We analyse the deformation of this symmetric configuration based on finite element method (FEM) and experiments. In FEM, we fix the bottom edge of the bottom bistable shell and apply a compressive displacement d on the top edge of the upper bistable shell. Moreover, a sweepmeshing technique is adopted to control the element quality in FEM.
First, we make sure that the meshing elements of the upper and bottom shells are symmetric and their structural parameters are identical in the simulation, as shown in Figures 2 and 3. In this ideal case, with the increase of the compression d, the deformation processes of the two bistable shells are completely symmetric, that is, d _{1} = d _{2} = d/2. The force–deformation curve in Figure 3(a) has only one peak, and buckling induces negative stiffness.
However, in practice, due to the imperfections in manufacturing, experimental setups, and material defects, it is impossible to guarantee the ideal symmetrical conditions. Actually, we find that if the meshing elements in the upper and bottom shells are not completely identical, symmetricity will be broken. This means symmetricity will be broken if there is tiny mechanical disturbance, such as the structural parameters, meshing elements in FEM, or force. Here, we show a case with a small gravitational disturbance that generally appears in practice.
As shown in Figure 1(a), we apply a small force 1 N on the upper surface of the bottom bistable shell to simulate the influence of force disturbance on the deformation. When increasing the compressive displacement d, as shown in Figure 4(a,b): First, the bottom bistable shell reaches the critical load and generates snapthrough buckling, whereas the upper shell has minimal deformation at this time; then the upper shell reaches the critical load and snapsthrough. This means the two geometrically symmetric shells buckle successively instead of simultaneously. Thus, deformation becomes asymmetric. The F–d curve has two peaks and two negativestiffness stages.
We confirm this property in experiment. The samples are fabricated by rubber. Its geometric parameters are as follows: large radius R = 28 mm, small radius r = 10 mm, thickness t = 1 mm, and height h = 10 mm. Although the geometric parameters and material parameters of the bistable shell are inconsistent with those in the simulation, the intrinsic asymmetric deformation remains. As shown in Figure 4(c,d), the experimental F–d curve in compression shows the identical properties presented in the FEM simulation with gravitational disturbance. The differences of the buckling force in experiments and FEM mainly arise from the material parameters.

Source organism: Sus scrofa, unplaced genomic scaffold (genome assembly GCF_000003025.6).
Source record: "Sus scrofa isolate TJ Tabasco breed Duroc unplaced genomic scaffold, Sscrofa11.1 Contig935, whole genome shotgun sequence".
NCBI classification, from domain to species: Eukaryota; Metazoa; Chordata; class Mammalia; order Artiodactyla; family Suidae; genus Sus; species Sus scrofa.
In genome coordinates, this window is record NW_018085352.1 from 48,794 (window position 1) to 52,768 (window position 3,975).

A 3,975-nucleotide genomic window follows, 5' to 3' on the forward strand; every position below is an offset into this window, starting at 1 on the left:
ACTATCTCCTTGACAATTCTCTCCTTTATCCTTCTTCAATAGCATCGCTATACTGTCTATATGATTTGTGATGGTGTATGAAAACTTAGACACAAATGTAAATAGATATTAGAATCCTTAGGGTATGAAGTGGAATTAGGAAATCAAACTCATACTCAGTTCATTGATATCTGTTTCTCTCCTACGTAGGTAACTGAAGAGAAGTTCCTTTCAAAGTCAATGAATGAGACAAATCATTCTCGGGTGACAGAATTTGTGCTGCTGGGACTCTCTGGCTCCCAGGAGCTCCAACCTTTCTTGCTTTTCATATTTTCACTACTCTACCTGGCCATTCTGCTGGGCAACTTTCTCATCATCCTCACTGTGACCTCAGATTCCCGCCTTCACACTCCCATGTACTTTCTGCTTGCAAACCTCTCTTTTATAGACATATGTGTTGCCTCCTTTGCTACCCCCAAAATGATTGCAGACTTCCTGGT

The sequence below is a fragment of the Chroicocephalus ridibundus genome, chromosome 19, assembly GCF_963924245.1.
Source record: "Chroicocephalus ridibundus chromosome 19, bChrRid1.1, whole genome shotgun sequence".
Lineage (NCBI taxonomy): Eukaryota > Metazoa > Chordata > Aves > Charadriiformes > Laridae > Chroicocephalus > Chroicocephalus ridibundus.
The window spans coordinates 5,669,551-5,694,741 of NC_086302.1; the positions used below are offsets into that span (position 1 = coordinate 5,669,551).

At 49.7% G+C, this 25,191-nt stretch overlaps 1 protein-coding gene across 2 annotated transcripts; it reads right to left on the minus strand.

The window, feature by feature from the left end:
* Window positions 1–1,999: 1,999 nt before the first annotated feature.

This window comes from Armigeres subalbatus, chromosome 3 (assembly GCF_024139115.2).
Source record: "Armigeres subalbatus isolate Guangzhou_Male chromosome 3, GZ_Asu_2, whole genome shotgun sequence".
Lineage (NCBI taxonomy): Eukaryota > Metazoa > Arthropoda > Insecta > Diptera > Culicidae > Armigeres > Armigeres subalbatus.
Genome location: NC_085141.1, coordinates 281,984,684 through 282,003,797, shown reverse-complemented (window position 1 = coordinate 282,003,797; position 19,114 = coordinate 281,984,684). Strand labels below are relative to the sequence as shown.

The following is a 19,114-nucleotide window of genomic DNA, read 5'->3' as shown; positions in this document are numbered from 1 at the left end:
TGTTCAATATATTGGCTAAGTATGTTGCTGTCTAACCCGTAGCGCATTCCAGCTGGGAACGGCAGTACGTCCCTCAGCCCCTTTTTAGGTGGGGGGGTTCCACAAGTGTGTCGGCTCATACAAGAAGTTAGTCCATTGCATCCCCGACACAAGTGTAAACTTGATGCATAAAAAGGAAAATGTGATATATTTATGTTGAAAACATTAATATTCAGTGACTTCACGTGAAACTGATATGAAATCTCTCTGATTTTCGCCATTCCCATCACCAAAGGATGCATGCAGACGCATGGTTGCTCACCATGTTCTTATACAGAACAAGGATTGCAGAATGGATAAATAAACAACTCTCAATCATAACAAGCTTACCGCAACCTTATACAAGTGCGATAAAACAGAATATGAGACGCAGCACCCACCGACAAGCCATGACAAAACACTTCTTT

The simulation and the experiment demonstrate that the symmetric buckling configuration composed of two symmetrical bistable structures shows asymmetric deformation when compressed in practical mechanical conditions. The two bistable elements snapthrough successively.
Mechanism of the asymmetric deformation
We establish a typical model consisting of four springs (i.e., two doublespring systems) to clarify the reason for the asymmetric deformation, as shown in Figure 5.The deformation of the centre point in the horizontal direction is not considered. Springs 11 and 12 form the upper doublespring system (i.e., upper bistable structure), and Springs 21 and 22 form the bottom doublespring system (i.e., bottom bistable structure). The system is compressed by force F, and the vertical compression is d. The vertical displacements of the upper and bottom doublespring systems are denoted by d _{1} and d _{2}, respectively. d = d _{1} + d _{2}. The total potential energy of the system is denoted by U. The elastic potential energies of the upper and bottom doublespring systems are denoted by U _{1} and U _{2}, respectively. U = U _{1} + U _{2}. Please see Appendix A for all equations and other parameters. The curves and the bifurcations are illustrated in Figure 6.
In Figure 6, all curves with the same labels correspond to the same branch. The deformation of this model features three branches, that is, Branches 1–3. There are two bifurcation points at d = h and d = 3h, respectively. Branches 2 and 3 depart from Branch 1 (the black curve marked with ‘•’) at d = h and join with Branch 1 at d = 3h. On Branch 1, d _{1} = d _{2}, which means that the two doublespring systems deform symmetrically and buckle simultaneously (see Figure 6(b,c)). Here, the system behaves as a single bistable structure. However, Branch 1 has the maximum strain energy at d = 2h (see Figure 6(d–f)), which means that this point is unstable.